...why doesn't it feel like we're in a societal sweet spot?
Maximus once said that death smiles at us all and all we can do is smile back. The same can be said for the modern day financial fray.
The mainstream media will have us believe that life has never been better for industrial America. The Dow Jones is at all-time highs, interest rates are low, inflation remains in check and earnings are trending in a positive direction.
So why doesn't it feel like we're in a societal sweet spot?
I speak to alotta folks around the globe. Many are in finance, others are not. All seem to think that it now takes thrice the effort to make half the pay.
Yes, there are plenty of "haves," those who skew the demand for luxury items and trophy homes. And there are the "have nots," on the other side of our societal barbell, who have seemingly drifted from our collective conscious.
In between, where the middle class once existed, the meat of America is struggling to find its way to the right side of the fork.
There is a word for coincident inflation in things we need-healthcare, energy and education-and deflation in things we want; be it plasmas, cell phones or laptops. It's called stagflation. While that assertion will raise eyebrows in academic circles, it's a concept that will become all too familiar with time. And rest assured, by the time you see it on the front page of tomorrow's paper, it'll already be baked into the marketplace.
Webster's defines stagflation as an inflationary period accompanied by rising unemployment and a lack of growth in consumer demand and business activity. And that, on the surface, would seem to be a far cry from our current condition.
But this is a concept that should be quite familiar to readers of Minyanville. We've spoken about it at length as we've edged along the road to unlimited equity devotion. And it remains very much in play, albeit not in the conventional sense.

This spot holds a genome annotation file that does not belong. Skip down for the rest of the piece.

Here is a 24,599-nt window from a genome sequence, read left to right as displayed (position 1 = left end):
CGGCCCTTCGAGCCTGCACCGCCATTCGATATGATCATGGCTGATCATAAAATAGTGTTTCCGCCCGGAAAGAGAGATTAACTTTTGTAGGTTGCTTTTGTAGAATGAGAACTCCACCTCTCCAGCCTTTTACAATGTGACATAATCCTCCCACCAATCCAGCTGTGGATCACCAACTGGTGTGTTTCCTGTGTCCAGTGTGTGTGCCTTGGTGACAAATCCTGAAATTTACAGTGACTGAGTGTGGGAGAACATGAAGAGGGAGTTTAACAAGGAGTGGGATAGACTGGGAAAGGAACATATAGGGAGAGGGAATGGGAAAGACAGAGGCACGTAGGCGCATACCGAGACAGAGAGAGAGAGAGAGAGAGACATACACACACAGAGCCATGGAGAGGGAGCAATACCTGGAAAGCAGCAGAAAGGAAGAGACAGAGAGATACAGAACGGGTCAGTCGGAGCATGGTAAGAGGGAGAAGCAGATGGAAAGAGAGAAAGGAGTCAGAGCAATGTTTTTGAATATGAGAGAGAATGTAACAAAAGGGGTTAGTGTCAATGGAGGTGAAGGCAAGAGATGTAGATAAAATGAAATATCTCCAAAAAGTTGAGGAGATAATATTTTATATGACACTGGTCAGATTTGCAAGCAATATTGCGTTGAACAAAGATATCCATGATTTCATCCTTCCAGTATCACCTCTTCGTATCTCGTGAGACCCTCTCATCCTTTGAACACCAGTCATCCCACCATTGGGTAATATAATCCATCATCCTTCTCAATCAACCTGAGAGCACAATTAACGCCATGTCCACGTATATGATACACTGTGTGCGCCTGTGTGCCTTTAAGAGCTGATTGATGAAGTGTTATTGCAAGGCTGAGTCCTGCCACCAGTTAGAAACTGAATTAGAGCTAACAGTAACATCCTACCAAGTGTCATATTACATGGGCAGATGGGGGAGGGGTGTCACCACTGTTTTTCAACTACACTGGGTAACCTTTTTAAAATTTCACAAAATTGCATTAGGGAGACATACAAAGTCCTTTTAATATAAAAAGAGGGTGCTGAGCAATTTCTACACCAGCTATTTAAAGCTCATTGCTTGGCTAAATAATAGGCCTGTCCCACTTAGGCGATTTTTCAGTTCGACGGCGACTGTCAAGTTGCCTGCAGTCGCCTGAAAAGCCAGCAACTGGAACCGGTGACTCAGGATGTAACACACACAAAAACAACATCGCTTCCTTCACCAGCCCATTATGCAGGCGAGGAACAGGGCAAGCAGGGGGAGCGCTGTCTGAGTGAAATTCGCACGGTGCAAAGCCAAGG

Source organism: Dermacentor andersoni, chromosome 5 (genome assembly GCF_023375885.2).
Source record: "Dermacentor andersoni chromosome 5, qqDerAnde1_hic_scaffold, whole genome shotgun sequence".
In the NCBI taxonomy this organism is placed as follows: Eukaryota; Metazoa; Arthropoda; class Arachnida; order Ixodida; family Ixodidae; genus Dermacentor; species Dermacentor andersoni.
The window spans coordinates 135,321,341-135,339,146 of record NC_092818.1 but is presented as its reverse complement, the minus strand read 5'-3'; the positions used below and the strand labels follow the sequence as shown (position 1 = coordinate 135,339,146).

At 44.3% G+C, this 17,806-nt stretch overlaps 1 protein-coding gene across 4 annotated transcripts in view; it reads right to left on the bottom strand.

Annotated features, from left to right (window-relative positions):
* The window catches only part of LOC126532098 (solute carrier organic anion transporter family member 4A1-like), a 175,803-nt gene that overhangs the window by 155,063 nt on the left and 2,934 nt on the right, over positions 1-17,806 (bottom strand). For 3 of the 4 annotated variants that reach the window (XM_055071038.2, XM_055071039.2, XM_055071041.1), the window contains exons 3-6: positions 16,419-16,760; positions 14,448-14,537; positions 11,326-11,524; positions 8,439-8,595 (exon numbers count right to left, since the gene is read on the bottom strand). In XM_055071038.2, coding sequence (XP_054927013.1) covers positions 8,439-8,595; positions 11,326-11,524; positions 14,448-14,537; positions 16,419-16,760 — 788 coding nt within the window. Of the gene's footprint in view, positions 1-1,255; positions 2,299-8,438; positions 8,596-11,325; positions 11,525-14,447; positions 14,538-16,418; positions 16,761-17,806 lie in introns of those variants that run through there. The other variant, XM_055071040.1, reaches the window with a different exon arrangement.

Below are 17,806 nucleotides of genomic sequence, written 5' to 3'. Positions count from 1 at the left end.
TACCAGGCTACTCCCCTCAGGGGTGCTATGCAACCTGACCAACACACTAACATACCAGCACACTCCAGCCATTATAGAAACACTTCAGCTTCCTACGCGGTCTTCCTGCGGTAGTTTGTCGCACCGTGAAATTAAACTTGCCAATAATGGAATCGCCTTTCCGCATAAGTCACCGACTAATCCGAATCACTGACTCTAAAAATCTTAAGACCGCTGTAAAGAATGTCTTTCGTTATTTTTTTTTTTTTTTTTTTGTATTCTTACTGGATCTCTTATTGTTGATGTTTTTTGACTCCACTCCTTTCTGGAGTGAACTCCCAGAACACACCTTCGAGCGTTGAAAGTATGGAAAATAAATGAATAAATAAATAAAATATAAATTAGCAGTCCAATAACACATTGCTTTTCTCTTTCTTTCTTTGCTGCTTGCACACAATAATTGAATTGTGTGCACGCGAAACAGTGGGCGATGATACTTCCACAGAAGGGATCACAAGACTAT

To understand where we are, we must understand how we got here. There's a distinct difference between legitimate economic growth and debt induced demand. That DNA won't show itself in the flickering ticks, but it continues to manifest in every day life.
To be sure, stocks don't lie. And while we can point to the dollar and argue that, in absolute terms, the S&P is flat since the back of the bubble, that's not really the point. Putting aside globalization and pretending, for a second, that the world reserve currency doesn't matter, we need only to take the temperature of the folks around us to get a read on the state of affairs.
I'm not smart enough to offer when the elasticity of debt will reach a tipping point. And I'm most certainly in the camp of making hay while the sun shines. For and with my money, however, I'm content to weight my holdings towards gold (as an alternative currency play) while reminding myself that opportunities are made up easier than losses.
These are historic times as we edge our way through the mindset of immediate gratification. It's not enough to know the evolution; we must also put our finger on why and when. That, above all else, is why a trusted community of complementary skill-sets is so very important. And it is why, on December 1st, we'll tap the acumen of some of the smartest "haves" I know to avoid the next generation of "have nots."
With strength and honor.
Todd Harrison is the founder and Chief Executive Officer of Minyanville. Prior to his current role, Mr. Harrison was President and head trader at a $400 million dollar New York-based hedge fund. Todd welcomes your comments and/or feedback at email@example.com.
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